Reign Over Me
It seems pretty clear that writer-director Mike Binder is having some sort of mid-life crisis. Why else would his recent work feature so many male characters who feel stifled by their marriages? Still, he does at least seem to realize that he shouldn't be feeling that way, which I guess sort of makes it better. I found this one to be a good deal more mature on that front than I was expecting, actually. Add in Adam Sandler's best dramatic performance to date and Don Cheadle--who is always good--and you have quite a good film. It's not without its flaws--the female characters are notably one-dimensional--but I think it's worth it for what it does right.
Viewed: 3/24/2007 | Released: 3/22/2007 | Score: B+
We've been seeing some great movies this year and so far this one is my favorite. For those of you who haven't heard of it, The Namesake is the story of a family of Indian immigrants. Kal Penn plays the title role, a second generation Indian-American who struggles to figure out how to reconcile his parents' culture with the one he's grown up with. Despite the fact that I'm quite a bit more removed from the country of my ancestors (even by the shortest route, I'm still third generation), Penn's identity crisis still struck a chord with me and I recognized a lot of his issues as familiar. On the other hand, as Juliette and I discussed afterwards, a lot of it would be familiar to anyone because, in a way, every family has its own separate culture. In any case, I absolutely loved this movie. Those of you used to thinking of Kal Penn in movies like Van Wilder and Harold and Kumar Go to White Castle may be surprised by how good a dramatic actor he is. His performance in this film is a little rough at first but he eventually finds his groove and does some really amazing work. Even better were Irfan Khan and Tabu, who played Penn's parents. I was just blown away by how beautiful their relationship was, by the quiet love that they shared both for each other and for their children. I really can't praise this movie enough.
Viewed: 3/22/2007 | Released: 3/8/2007 | Score: A
By Richard Adams
I first read this book the summer before my freshman year of high school--it was our summer reading assignment. I ended up waiting until the last week before school started because, well, it was summer and I wanted to have fun, not do homework. Fortunately, I liked it so much that I tore through the book in about two days and was prepared for the test when I got to class on the first day. Coming back to it as an adult, I have to say that it holds up pretty well, although it does now feel strongly like a children's book. That's what it is, of course--the only reason I bring it up is that Watership Down is so often compared to The Lord of the Rings and while I can see the similarities, The Lord of the Rings brings me something new every time I read it, whereas this one is appealing more for the childlike point of view and the associated feelings of nostalgia.
Started: 2/3/2007 | Finished: 3/12/2007
Juliette made an observation as we were leaving this movie that I think sums up the experience pretty well: she said that it was pretty slow, but that it was still tense and she was interested the whole time. Lack of action is a common problem for any psychological thriller but the good ones--and this is a good one--manage to maintain the tension somehow. Good performances are crucial, and that's where actors like Chris Cooper come in handy. I've liked Cooper since the first time I saw him (I believe it was in the '98 version of Great Expectations) and this one definitely continues that trend. Ryan Philippe also did a very good job as the young operative assigned to uncover Cooper's espionage. The only blip for me was Laura Linney's performance. When she's good she's really good, but at other times she can come off as a little too needy and "actorish" in her performances. Anyway, this was the first film we've seen that was released in 2007 and I'd say it's an auspicious beginning.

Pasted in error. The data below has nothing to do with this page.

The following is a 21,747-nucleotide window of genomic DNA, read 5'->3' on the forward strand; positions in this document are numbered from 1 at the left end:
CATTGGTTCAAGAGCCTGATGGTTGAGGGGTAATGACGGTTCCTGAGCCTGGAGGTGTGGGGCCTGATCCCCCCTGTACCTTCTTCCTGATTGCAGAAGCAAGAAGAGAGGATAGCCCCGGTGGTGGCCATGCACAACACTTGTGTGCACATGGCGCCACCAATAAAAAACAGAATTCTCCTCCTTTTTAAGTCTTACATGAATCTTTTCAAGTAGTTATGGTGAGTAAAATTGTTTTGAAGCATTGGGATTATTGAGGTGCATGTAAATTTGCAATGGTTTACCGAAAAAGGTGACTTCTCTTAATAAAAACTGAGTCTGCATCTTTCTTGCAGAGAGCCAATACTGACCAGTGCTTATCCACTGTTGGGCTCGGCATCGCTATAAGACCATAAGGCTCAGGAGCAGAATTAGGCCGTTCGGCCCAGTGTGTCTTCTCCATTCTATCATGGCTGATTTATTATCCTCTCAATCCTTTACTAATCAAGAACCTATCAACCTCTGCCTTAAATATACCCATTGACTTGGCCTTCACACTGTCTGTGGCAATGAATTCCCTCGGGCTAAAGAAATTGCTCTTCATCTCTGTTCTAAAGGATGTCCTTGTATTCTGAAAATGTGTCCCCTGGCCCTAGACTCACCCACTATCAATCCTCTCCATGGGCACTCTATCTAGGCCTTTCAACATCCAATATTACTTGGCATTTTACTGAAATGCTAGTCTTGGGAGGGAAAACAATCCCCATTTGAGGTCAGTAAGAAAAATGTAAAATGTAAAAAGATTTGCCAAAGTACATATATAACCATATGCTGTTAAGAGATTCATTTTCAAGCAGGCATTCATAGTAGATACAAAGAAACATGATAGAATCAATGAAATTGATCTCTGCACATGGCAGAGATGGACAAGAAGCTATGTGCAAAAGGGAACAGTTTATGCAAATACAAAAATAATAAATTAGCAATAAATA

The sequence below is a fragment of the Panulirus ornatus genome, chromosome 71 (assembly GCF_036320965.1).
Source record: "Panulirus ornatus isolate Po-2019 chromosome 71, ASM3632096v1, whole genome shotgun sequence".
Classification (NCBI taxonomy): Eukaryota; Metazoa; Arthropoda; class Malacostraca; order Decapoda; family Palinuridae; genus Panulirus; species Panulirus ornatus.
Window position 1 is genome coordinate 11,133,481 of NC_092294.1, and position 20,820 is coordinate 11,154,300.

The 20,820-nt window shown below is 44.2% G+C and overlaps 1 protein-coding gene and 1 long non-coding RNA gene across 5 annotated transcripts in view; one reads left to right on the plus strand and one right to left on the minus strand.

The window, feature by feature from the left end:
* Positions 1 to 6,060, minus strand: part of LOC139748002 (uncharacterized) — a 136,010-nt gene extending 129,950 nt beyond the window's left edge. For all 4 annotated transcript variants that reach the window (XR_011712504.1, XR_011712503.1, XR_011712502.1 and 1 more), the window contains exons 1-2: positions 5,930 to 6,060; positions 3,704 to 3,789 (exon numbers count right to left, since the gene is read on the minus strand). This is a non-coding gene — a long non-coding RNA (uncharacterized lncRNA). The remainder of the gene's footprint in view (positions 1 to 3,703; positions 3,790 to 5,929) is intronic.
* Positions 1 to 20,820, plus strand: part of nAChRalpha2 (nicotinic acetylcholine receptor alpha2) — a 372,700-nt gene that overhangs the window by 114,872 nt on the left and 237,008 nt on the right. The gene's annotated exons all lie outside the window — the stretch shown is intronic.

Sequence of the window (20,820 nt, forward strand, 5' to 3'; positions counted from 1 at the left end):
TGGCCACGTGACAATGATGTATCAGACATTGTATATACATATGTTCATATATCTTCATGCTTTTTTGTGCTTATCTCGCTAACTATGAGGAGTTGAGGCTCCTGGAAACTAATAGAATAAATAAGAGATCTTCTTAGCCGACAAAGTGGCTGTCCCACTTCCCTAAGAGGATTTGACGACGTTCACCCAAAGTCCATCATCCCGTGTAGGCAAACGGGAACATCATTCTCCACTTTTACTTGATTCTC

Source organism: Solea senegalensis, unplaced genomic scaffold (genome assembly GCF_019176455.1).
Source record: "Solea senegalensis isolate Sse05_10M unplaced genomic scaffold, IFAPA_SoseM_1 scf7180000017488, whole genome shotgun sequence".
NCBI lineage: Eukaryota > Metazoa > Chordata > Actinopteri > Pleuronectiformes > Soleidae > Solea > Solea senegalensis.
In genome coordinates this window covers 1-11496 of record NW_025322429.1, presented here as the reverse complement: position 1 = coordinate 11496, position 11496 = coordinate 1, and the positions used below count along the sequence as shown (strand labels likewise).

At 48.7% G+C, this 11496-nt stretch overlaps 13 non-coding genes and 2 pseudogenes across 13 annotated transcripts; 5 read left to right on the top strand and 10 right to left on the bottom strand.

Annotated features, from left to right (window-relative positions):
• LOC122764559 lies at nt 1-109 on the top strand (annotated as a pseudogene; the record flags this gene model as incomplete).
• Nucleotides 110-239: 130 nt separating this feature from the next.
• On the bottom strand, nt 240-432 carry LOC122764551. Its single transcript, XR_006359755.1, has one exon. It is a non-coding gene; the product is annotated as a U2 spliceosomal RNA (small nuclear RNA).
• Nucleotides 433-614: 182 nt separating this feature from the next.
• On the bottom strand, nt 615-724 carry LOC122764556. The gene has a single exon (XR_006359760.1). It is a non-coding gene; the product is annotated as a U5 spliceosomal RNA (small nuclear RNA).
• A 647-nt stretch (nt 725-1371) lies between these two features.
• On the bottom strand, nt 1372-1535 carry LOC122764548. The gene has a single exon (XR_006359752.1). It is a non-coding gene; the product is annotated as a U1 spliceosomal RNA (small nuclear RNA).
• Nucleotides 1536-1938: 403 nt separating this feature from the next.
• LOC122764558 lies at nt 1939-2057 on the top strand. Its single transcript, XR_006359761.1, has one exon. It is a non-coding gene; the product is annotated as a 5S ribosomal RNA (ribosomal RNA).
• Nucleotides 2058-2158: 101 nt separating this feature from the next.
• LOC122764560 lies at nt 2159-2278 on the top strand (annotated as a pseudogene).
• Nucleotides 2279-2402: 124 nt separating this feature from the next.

Viewed: 3/17/2007 | Released: 2/11/2007 | Score: B
One problem with waiting a long time to see such a highly acclaimed movie is that it gives you time to hear and absorb the hype. I really liked Pan's Labyrinth, but unfortunately I didn't like it as much as I thought I would. It's not that the film wasn't brilliant. It was. I'm just not sure that any film could really live up to the kind of hype I'd been hearing for months before I finally got around to seeing it. But enough negativity--what was good about the movie? Well, the obvious thing is that the production design was nothing short of amazing. Tim Burton at his best manages a similar sort of dark weirdness, but where Burton--even in his good moments--usually feels a little cartoonish, this one really felt more like a fairy tale come to life. Which is, of course, what they were going for. There were also some very good performances--Maribel Verdú springs to mind in her role as Mercedes. My one complaint about the movie was that there were some violent scenes that I thought could have been less graphic.
Viewed: 3/3/2007 | Released: 12/28/2006 | Score: A